The European Movement International was formally created in October 1948. Its first major achievements were the setting up of the Council of Europe in May 1949, helping to create the College of Europe in Bruges and the European Center of Culture in Geneva. It also set up many think-tanks and a network of discussion groups across Europe. I say Europe; not just the EU. This is important – I know also for USF.

So, our founding was a long time ago, but we can say that the creation of sustainable international and supranational organisations and the idea to create a multicultural place of higher education such as the College of Europe leads me directly to you and your day-to-day jobs.

Since then the European Movement International has lobbied for further integration, on numerous subjects. To name a few, we could think about the direct election of the European Parliament by all European citizens, the Maastricht Treaty with the Euro and the constitutional treaty. We now have the Euro now and the constitutional treaty, the Lisbon-Treaty, which are both significant steps along this path. But a long time before the Euro crisis the EMI was clearly demanding for a political union and we still ask for it, for further integration with better governance, with a pluralistic self-organised civil society.

Europe must consolidate itself as a democratic and inclusive homeland for all its citizens and residents, respecting their values, their rights and their freedoms.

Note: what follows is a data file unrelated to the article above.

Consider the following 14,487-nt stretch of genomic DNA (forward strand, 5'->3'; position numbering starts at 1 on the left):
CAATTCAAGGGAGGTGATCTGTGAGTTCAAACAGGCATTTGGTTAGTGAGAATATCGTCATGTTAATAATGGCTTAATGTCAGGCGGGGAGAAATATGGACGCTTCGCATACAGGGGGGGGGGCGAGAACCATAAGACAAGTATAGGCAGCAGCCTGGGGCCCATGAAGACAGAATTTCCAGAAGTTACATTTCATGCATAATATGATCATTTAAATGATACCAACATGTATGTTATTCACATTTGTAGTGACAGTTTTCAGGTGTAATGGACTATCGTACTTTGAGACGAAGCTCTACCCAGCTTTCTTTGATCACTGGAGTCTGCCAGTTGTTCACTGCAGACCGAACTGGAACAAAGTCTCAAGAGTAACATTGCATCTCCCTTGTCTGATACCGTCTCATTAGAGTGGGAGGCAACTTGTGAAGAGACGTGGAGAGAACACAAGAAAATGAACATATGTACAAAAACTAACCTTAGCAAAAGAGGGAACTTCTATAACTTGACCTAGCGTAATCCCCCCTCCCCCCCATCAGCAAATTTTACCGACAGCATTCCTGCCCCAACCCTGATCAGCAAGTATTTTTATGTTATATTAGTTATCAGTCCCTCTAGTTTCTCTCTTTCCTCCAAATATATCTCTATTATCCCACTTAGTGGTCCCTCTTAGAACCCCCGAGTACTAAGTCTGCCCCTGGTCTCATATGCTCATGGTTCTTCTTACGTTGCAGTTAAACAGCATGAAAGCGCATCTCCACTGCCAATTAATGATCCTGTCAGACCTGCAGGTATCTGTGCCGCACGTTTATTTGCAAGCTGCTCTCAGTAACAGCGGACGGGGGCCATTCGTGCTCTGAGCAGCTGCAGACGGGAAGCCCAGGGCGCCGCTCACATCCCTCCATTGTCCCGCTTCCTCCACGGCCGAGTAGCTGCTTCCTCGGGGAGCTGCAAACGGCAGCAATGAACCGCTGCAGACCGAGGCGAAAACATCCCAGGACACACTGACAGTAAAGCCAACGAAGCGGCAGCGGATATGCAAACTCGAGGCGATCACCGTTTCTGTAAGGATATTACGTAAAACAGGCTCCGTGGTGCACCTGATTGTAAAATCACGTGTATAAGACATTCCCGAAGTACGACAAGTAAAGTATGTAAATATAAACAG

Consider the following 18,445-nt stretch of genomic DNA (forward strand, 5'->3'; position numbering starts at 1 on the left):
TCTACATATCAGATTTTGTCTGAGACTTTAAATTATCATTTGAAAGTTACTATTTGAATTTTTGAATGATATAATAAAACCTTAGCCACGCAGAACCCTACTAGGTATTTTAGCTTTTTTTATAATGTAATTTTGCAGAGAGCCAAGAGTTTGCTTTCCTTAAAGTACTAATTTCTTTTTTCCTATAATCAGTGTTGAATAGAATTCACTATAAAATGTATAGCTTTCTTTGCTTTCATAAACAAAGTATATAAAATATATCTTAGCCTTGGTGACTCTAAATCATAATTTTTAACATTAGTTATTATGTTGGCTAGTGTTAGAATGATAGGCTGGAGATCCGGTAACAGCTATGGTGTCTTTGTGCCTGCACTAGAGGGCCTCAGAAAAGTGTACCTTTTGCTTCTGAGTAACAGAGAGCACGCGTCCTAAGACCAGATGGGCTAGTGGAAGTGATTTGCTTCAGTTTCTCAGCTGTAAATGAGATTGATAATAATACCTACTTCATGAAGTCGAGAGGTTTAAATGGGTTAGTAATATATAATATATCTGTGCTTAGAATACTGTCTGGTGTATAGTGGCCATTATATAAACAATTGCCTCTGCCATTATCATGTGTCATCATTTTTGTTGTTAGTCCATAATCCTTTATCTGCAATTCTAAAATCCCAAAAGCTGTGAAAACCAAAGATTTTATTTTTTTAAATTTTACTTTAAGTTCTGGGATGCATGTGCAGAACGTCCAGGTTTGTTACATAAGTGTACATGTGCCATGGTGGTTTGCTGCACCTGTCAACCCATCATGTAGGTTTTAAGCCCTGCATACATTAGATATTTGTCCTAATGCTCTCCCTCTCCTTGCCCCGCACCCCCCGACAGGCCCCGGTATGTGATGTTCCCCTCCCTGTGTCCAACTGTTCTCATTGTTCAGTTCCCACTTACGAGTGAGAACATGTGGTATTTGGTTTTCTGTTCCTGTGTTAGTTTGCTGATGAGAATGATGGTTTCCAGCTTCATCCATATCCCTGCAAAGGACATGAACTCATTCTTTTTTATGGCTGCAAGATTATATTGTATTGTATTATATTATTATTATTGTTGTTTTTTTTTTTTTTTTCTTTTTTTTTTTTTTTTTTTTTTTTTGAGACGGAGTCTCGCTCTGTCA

Traditionally the European Movement International consisted of all kinds of international associations from Trade Unions to business associations, from NGOs to political parties. Today Europe is under threat: War in Ukraine, asylum seekers (mare nostrum) die daily in the Mediterranean and Europe is more and more seen as a reason and not a solution for unemployment. So it is a good time to reforge the lines of pro-European organisations, such as ours.
So the EMI has two main strategies growing in the field of membership and through this finding consensus in a multilevel policy system on better governance in three policy areas: More Democracy, Citizens’ Rights and Freedom; Jobs, Competitiveness and Sustainable Growth and Europe in the World.

You might ask yourself whether it might be wise to have a sparser programme? How can such a pluralisticc organisation reach a consensus? But strengthening the biggest network of pro-European organisations by concentration on those topics which everybody can agree upon is already a lot.  And do not forget: the EMI is a network not an umbrella organisation or a party or NGO based on individuals. The EMI wants and needs debate among its members. Pluralism is the key word not just for the EMI but for the entire continent. We can easily define the interconnection between a lack of workers’ rights, freedom of press, lack of organised civil society and failure in serving the needs of citizens. Europe, for sure, has its mistakes. For this we ask for reform. But most of the problems within nation states were made under national competencies.